During the year under review, the sheen on the India Growth Story remained intact. India once again moved up in the World Bank’s ‘Ease of Doing Business’ survey. Progress on the Insolvency & Bankruptcy Code (IBC) has been slower than expected, but it has nonetheless ushered in a healthy credit culture, and this will reap rich dividends in terms of attracting more investments to India. The roll-out of the Goods & Services Tax (GST) has considerably expanded the tax base, formalised larger segments of the economy and heralded a transparent way of doing business. Further rationalisation of the GST tax rates will provide a huge boost to entrepreneurship.

The cumulative impact of all these has been India’s rising appeal as an investment destination amidst a scenario of global slowdown. India recorded a total FDI (equity + re-invested earnings + other capital) of USD 64.4 billion during the year under review, up from USD 61 billion in 2017-18. For the first time, India’s total exports (goods and services combined) surpassed the USD 500 billion mark. With a foreign exchange reserve of more than USD 420 billion, India is prepared to weather any probable global turbulence.

The Union Budget 2019-20, to be presented in July, is likely to provide clarity on the direction of reforms that this government will undertake. If the Interim Budget 2019-20 was any indication, we feel this government will focus more on the social sector and, in particular, will aim to uplift the standard of living of the rural masses. Going forward, we foresee a major push in the construction of roads and highways and rural infrastructure. The forecast of a near-normal monsoon and government’s steps to spur the rural economy will trigger brisk activity in the agrarian sector.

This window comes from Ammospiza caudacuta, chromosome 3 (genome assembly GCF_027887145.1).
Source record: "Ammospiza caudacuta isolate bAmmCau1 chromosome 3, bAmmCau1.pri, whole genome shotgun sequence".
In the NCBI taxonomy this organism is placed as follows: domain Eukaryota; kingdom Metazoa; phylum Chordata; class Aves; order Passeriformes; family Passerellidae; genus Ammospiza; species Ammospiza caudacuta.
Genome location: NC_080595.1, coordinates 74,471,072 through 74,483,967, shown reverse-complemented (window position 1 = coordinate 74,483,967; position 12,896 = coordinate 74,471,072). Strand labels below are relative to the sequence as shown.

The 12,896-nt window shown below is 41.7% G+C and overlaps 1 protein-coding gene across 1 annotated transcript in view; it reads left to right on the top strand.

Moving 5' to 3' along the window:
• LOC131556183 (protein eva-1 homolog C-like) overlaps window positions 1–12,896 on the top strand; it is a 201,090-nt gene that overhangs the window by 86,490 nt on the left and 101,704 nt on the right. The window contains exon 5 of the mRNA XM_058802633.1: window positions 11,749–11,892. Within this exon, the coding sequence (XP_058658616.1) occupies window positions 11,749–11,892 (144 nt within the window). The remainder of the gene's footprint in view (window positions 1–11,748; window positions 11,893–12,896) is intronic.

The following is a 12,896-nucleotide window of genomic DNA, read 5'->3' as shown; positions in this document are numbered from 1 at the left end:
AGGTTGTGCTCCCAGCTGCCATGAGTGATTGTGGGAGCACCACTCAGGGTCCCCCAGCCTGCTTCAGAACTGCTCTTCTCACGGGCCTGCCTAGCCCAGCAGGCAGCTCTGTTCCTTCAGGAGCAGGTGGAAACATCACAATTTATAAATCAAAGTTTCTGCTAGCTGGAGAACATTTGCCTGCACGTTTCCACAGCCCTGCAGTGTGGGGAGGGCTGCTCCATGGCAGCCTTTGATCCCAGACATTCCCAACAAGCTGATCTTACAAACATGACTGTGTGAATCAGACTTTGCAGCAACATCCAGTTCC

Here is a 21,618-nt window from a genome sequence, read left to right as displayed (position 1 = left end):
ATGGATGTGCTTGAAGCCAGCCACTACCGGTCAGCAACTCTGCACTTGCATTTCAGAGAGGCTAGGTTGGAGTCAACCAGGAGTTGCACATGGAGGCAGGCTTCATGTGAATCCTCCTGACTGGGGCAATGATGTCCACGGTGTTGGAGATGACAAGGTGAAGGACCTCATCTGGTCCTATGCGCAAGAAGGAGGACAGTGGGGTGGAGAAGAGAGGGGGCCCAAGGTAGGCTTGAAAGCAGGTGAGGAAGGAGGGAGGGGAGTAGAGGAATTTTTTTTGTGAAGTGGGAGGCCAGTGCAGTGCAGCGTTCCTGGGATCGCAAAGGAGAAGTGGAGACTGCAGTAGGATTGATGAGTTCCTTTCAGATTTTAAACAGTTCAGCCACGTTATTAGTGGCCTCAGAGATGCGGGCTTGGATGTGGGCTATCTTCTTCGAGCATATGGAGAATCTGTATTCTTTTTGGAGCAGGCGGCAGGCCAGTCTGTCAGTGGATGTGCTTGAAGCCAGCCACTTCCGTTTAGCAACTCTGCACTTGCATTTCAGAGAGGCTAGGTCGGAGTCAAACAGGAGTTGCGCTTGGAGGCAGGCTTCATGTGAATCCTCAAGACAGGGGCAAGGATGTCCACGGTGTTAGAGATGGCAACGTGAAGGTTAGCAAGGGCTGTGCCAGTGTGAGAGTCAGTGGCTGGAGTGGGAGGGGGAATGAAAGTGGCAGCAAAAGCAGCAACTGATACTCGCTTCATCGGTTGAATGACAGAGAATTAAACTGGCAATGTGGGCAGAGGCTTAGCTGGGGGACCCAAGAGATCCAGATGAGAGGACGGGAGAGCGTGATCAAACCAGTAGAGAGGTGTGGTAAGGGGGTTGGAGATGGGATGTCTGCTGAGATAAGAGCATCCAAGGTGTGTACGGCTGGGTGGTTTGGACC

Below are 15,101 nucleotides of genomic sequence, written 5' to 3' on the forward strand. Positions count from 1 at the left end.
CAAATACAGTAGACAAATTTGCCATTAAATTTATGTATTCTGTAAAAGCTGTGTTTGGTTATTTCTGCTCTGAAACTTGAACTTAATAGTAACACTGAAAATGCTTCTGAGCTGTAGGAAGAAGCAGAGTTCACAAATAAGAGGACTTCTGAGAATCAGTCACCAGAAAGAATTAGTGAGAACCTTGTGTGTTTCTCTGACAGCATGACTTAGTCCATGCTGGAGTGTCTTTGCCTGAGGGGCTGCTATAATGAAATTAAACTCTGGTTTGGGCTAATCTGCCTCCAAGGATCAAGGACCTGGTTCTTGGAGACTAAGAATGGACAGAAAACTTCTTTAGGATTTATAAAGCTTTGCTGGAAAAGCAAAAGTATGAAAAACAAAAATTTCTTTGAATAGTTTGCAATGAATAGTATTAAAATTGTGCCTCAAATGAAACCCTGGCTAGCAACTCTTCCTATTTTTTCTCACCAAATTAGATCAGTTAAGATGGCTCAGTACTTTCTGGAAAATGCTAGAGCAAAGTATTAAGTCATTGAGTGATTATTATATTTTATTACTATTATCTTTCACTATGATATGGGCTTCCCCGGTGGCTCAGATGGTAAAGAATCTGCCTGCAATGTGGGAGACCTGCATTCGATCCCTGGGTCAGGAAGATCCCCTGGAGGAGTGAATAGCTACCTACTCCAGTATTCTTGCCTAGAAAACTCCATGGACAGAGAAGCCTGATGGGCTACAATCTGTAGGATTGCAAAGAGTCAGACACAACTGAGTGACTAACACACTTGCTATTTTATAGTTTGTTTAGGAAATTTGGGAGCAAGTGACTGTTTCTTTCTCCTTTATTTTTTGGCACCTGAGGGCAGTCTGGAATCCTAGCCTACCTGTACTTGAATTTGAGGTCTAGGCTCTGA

Company outlook

During the year under review, your Company posted a consolidated income of Rs. 6,470 crore (an increase of 20 per cent over last fiscal’s Rs. 5,400 crore) and registered a net profit of Rs. 487 crore (a 29 per cent jump over last year’s Rs. 377 crore). Your Company’s consolidated disbursements stood at Rs. 21,229 crore, marginally below last year’s figure. The consolidated shareholders' fund of your Company stood at Rs. 4,111 crore, while the consolidated assets under management stood at Rs. 47,070 crore. Thus, clearly your Company’s performance has remained strong during the year under review.